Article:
Reduce interruptions with an interruptions journal
Interruptions are so frustrating. They hijack your time and your attention, and they end up putting you under pressure to meet deadlines for other stuff you intended to get done.
That is, unless you didn’t have any deadlines.
In which case, your life is a continuous stream of interruptions and missed (non-existent) deadlines.
So, how do you shut down those interruptions? And how do you actually achieve some of the things you set out to achieve?
Before you block out some time
Yeah, everyone says about how important it is to block out some time to do stuff.
Monday, from 9 till 11 am is writing time. Tuesdays are for client meetings. And so on.
But this isn’t going to work unless you take two more steps. One is tactical, but the other is strategic. Let me explain.
Don’t turn off notifications
You and I know how many interruptions happen just from our mobile notifications. In fact, you may be getting notifications on your mobile and on your laptop for the very same alert. For instance, an email notification.
And then you might be living out of your inbox all day every day anyway. So, what are the chances of you missing that exciting new unread email with a compelling subject line?
Yes, you should turn off notifications, but not yet.
Curiosity is going to kill you
You know that having to deal with blank page syndrome means you’re going to get stuck, and you’re just going to be itching to check that email that’s just come in, or look at that social media feed.
So, turning off notifications isn’t yet the silver bullet, because you either won’t start it, or you won’t keep with it.
Instead, here’s the strategic way to set up your interruption-free week.
Define your purpose.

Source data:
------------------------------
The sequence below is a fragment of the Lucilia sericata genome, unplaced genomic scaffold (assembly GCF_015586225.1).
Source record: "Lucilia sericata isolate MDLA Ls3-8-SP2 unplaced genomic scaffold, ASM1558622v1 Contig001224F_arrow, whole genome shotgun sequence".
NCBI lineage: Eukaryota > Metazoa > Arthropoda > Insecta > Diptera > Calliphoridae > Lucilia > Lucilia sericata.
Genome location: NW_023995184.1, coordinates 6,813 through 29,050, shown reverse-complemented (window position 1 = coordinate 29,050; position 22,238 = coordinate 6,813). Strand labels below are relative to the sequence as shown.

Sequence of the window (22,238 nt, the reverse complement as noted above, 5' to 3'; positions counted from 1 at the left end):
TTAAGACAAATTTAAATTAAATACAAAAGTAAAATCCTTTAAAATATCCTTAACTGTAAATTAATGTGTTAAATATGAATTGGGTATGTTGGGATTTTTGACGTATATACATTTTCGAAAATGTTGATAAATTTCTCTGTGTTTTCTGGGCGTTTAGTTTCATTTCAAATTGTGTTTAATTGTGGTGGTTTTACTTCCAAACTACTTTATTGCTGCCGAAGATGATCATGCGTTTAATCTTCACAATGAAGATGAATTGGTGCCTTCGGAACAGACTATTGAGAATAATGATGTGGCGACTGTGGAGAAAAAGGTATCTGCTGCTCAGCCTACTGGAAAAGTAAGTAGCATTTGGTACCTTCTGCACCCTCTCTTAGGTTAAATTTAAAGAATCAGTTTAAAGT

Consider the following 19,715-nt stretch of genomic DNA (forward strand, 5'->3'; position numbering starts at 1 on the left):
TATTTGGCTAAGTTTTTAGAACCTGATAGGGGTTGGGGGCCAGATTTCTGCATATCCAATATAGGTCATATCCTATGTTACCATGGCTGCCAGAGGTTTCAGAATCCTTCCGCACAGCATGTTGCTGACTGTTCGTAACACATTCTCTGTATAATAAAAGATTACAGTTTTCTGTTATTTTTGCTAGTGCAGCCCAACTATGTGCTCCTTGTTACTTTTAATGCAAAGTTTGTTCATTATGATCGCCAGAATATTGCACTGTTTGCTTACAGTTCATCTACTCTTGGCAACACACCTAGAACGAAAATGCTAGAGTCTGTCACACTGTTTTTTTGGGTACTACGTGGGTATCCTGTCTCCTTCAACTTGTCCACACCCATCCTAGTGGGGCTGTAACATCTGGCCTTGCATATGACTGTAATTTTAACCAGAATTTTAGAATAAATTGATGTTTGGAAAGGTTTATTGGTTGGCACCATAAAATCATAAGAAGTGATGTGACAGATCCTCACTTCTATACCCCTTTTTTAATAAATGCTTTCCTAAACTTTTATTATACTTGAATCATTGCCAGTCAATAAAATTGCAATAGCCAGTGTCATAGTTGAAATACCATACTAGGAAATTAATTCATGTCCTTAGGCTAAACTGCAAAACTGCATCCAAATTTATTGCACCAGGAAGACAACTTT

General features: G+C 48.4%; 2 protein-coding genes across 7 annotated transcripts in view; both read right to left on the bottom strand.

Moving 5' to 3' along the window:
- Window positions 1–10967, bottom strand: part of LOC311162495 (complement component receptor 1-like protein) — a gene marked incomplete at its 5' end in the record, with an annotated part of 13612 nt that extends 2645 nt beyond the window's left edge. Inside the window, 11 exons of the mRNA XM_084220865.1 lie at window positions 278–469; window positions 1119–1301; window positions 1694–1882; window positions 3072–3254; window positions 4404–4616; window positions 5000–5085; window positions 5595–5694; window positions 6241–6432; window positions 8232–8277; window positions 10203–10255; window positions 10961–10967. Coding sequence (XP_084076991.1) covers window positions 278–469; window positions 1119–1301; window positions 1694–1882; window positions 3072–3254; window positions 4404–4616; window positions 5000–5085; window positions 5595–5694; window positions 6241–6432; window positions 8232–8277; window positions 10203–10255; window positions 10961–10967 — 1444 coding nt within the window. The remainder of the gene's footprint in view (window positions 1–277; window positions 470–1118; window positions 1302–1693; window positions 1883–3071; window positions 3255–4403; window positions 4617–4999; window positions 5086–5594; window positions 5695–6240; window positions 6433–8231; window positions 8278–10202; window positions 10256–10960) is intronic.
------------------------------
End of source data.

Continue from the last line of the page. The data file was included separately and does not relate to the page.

Not your goal for the week. Not your agenda. But your great big purpose; even your purpose in life. The reason for this is that instant gratification is going to scream out for your attention. An ability to see whether that interruption is going to fit into your big picture.
Set a goal
One, very specific mini-project that would take you 1% towards your goal. (1% isn’t much, but it’s infinitely more than 0%, which is what happens when your life is driven by interruptions).
Turn off notifications
Better still, turn off notifications on your laptop, and move your mobile to somewhere where you can’t easily reach it or even hear it.
Keep an interruptions journal
Seriously? Yes. This is a very simple way of keeping track fo what you’ve done and what you’ve avoided doing, due to some far more interesting interruption.
You may be very shocked not so much at the nature of the interruption, but at the length of time where it has thrown you off course.
Group your interruptions
Now that you have a journal indicating the nature of the interruption and how long it threw you off course, you can work out a way to fence them in.
This may be turning off notifications, or it might be telling someone: “I want to respect your time, so let’s not have this discussion right now.”
The aim here is to cut your interruptions by just 1%, and then to tie in your activity to your ultimate purpose.
Think of yourself as a ship that is sailing off course when an interruption happens.
The aim isn’t to go cold turkey with all interruptions. Instead, the aim here is to give you a realistic awareness of the interruptions you consent to, and then get back on course.